As a class, we have been learning about the problem of food insecurity in the United States. Our class has been watching A Place at the Table, a documentary about poverty in the United States. Did you know that 1 in 2 children in the U.S. will be on food assistance at one point or another in their childhood? Some places in the United States are considered food deserts in that the people do not have easy access to fresh produce. I feel blessed to live in my neighborhood where the grocery stores are stocked all year long with produce. Not everyone is that lucky.

I began to think about the problem and about the impact that it has on students who aren’t able to eat enough and do not have healthy choices. What if we could introduce students to healthy foods by trying them at school? What if we could give cooking classes to parents and families? What if we gave more money to the Healthy Families Act so that more than $1.00 (after taking out money for gas and labor) was given to creating school lunches?

The real shame is that the power lies in the hands of big agro business and their huge percentage of dollars spent on lobbying. Health is a human right, or at least it should be. Right now health in America is seen as a burden to large companies who might lose some of their profits. Let’s take back the power and make a health a priority for future generations.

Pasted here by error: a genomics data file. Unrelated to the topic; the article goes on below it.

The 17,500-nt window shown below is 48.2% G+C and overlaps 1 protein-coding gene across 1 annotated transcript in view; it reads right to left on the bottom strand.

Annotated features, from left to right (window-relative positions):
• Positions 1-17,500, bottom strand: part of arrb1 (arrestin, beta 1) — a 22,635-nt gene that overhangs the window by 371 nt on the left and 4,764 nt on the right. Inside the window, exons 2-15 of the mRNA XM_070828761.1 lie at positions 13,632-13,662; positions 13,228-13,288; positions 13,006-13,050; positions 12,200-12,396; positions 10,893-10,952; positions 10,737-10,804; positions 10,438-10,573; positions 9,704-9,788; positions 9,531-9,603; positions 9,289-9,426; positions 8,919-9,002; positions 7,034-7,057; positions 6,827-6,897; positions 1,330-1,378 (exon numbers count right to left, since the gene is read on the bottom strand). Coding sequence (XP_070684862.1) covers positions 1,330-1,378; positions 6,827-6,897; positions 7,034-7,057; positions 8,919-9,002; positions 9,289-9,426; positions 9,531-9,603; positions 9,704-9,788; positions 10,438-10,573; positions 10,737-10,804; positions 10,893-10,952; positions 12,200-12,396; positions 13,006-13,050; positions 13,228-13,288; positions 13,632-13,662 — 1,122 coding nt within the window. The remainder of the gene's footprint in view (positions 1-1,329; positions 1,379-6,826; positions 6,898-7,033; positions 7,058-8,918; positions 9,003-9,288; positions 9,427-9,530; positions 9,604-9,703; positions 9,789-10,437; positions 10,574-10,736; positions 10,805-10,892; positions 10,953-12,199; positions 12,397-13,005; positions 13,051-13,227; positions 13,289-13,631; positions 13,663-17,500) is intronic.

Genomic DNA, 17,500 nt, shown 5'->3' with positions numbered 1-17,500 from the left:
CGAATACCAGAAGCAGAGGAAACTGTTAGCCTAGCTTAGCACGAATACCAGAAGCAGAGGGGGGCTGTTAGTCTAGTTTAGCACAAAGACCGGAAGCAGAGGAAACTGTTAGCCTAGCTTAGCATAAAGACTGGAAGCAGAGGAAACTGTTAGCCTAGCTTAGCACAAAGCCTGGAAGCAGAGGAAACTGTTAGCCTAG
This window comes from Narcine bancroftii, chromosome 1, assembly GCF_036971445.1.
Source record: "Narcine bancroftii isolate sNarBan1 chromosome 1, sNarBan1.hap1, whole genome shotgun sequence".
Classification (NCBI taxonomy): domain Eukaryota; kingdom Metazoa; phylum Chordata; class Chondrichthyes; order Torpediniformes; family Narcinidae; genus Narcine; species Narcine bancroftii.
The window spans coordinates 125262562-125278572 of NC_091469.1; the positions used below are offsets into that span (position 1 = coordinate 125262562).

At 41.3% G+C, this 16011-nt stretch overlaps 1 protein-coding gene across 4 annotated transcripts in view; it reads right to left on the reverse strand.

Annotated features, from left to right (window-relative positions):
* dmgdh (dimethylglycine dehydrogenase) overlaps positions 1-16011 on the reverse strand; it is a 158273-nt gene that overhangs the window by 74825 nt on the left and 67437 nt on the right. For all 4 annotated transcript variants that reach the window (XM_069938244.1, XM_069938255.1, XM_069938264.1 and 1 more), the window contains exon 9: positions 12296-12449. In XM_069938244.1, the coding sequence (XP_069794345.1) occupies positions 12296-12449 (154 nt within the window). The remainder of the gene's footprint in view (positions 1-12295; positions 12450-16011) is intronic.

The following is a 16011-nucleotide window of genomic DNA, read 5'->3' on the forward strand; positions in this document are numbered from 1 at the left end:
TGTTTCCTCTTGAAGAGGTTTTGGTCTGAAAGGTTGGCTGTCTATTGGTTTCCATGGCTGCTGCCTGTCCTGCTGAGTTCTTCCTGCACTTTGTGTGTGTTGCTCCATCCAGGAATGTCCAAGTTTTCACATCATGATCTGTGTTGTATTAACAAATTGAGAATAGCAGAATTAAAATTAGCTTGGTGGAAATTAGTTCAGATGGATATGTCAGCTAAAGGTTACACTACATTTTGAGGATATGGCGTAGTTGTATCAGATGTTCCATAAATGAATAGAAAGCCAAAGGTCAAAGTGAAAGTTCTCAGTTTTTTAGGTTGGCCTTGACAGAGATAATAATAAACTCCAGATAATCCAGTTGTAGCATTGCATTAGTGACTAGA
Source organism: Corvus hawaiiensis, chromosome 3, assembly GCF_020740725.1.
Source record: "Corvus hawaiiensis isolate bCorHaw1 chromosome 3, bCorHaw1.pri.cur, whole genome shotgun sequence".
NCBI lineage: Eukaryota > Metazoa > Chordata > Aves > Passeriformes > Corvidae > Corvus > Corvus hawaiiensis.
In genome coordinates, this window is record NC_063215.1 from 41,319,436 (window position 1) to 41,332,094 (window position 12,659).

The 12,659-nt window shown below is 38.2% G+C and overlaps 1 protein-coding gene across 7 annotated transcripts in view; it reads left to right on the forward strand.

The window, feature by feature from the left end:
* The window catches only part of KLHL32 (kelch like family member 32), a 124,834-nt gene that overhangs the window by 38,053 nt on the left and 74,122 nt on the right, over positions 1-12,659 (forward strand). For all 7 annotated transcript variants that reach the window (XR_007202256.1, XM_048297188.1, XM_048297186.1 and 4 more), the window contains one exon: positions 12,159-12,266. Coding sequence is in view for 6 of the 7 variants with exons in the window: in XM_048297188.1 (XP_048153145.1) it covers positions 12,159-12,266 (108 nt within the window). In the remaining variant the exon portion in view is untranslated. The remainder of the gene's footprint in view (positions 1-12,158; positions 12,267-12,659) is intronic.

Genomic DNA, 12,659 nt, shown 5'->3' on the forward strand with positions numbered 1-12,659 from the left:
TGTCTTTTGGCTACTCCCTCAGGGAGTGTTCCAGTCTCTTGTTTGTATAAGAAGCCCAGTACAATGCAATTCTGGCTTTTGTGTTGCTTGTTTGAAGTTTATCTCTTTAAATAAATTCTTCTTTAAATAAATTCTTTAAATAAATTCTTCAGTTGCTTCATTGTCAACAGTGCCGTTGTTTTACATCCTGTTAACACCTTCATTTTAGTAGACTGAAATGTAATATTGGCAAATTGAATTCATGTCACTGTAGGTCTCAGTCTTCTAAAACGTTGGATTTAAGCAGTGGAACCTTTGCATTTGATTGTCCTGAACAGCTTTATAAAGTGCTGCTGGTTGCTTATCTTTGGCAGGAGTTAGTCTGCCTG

A Short List

One of my favorite books is called A Girl Named Zippy images

The author has one title entitled: “A Short List of Things My Father Lost at Gambling”. A second entry is called “A Short List of Things My Father Won at Gambling”. The lists are so funny and serve to show that her father was a huge gambler. I hope my lists show the kind of day I had and the mood I was in.

A Short List of Things That Made Me Smile Today:

1. A text message at 6:30 a.m. I received a unexpected message from a friend that I have not heard from in such a long time. That is a great way to start the week.

2. Vanilla Mocha. I treated myself on a Monday. One word: delicious.

3. Sushi for dinner. No prep work. Check. No clean up. Check. Loads of ginger. Check.

4. Twitter. Writing a tweet under 150 characters can be a challenge. Challenge accepted and completed.

5. Daylight savings. It was light out for so long today!

An Even Shorter List of Things That Made Me Want To Cry Today:

1. School Lunches. Today we learned that only about $1.00 of school lunch money goes to making school lunches. How can schools serve a healthy meal if they have so little to spend?

2. Spring forward. No thank you time change. I would like to sleep longer, thank you very much. Plus, I didn’t realize how late it was and I worked past 6 p.m.